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Psychiatric Disorders, Body Mass Index Share Genetic Loci, Study Finds

NEW YORK – A number of genetic loci associated with body mass index are also linked to psychiatric disorders like schizophrenia, major depression, and bipolar disorder, a new analysis has found.

People with psychiatric conditions often have lifespans that are 10 to 20 years shorter than unaffected individuals, a difference that is thought to be in part due to cardiometabolic comorbidities but also due to side effects of antipsychotics and other drugs. Still, as both body mass index and major psychiatric conditions are influenced by numerous genetic loci, a team led by University of Oslo researchers sought to examine any overlap between those loci. 

As they reported today in JAMA Psychiatry, the researchers used summary statistics from genome-wide association studies to explore the genetic overlap between BMI and the psychiatric disorders schizophrenia, major depression, and bipolar disorder. This analysis of more than 1 million individuals found more than 110 shared genetic loci between the disorders and BMI. Some risk alleles were linked to higher BMI, while others were linked to lower BMI.

"Here, we demonstrate extensive genetic overlap between BMI and psychotic and affective disorders with a striking pattern of bidirectional associations, suggesting a complex interplay of metabolism-related gene pathways in the pathophysiology of [schizophrenia, bipolar disorder, and major depression]," Oslo's Shahram Bahrami and his colleagues wrote in their paper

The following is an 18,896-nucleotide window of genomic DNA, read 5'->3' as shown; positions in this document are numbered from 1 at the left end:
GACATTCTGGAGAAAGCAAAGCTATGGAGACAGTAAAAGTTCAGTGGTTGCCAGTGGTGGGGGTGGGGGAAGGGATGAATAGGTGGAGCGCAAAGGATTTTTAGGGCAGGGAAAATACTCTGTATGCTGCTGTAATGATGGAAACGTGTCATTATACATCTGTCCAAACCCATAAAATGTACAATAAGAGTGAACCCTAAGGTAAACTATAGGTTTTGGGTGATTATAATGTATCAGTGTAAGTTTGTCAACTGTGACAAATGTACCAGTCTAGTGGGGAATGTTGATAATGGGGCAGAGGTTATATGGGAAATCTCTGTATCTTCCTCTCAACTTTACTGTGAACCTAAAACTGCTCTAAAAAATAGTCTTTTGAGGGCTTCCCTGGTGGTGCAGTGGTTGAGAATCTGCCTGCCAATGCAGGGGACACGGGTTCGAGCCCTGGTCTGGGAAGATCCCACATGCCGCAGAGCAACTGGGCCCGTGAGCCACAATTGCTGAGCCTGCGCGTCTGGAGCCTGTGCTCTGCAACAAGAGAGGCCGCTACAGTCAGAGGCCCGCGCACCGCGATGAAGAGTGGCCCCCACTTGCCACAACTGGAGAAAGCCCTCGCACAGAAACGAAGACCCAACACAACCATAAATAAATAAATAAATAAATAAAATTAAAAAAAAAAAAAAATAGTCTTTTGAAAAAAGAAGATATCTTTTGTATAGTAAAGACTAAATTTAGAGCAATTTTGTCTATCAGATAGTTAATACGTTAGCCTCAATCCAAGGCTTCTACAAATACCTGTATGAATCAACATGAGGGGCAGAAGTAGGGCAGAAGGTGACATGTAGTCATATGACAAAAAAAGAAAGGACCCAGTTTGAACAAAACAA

The researchers analyzed GWAS summary statistics from GIANT consortium, UK Biobank, Psychiatric Genomics Consortium GWAS, and 23andMe GWAS projects. In all — after trying to avoid sample overlaps — they analyzed data from 1.3 million individuals, including people with schizophrenia, bipolar disorder, and major depression, as well as controls. 

Through a series of statistical analyses, they uncovered polygenic overlap between these conditions and BMI. In particular, BMI and schizophrenia shared 63 genetic loci, while BMI and bipolar disorder shared 17 genetic loci and BMI and major depression shared 32 loci. 

The shared alleles did not always work in the same direction, the researchers noted. About a third of the shared loci in schizophrenia were associated with higher BMI, while just more than half and nearly 60 percent of shared alleles in bipolar disorder and major depression were associated, respectively, with higher BMI. This indicates there is a differing genetic liability to weight gain in each of these conditions, and that other factors than disease-specific genetics — such as treatment approach, diet, and lifestyle — may contribute to weight gain among individuals with psychiatric conditions, especially schizophrenia. 

Still, the researchers' findings indicated there is overlapping genetic architecture between psychiatric conditions and BMI, which they said was supported by previous clinical and epidemiological findings.

By annotating the shared loci, they found that these loci were enriched in pathways involved in central nervous system development but also hormone, GABAergic, and glutamatergic signaling. This, they noted, indicates that there are complex interactions between these pathways that influence psychiatric conditions and BMI. 

It additionally suggests that BMI regulation is in part controlled through brain-regulated mechanisms and that similar mechanisms could be at play in behavior associated with both BMI regulation and psychiatric conditions.

"The findings have implications for the discovery of drugs with fewer adverse events and potential future individualized treatment to reduce weight gain," the researchers added.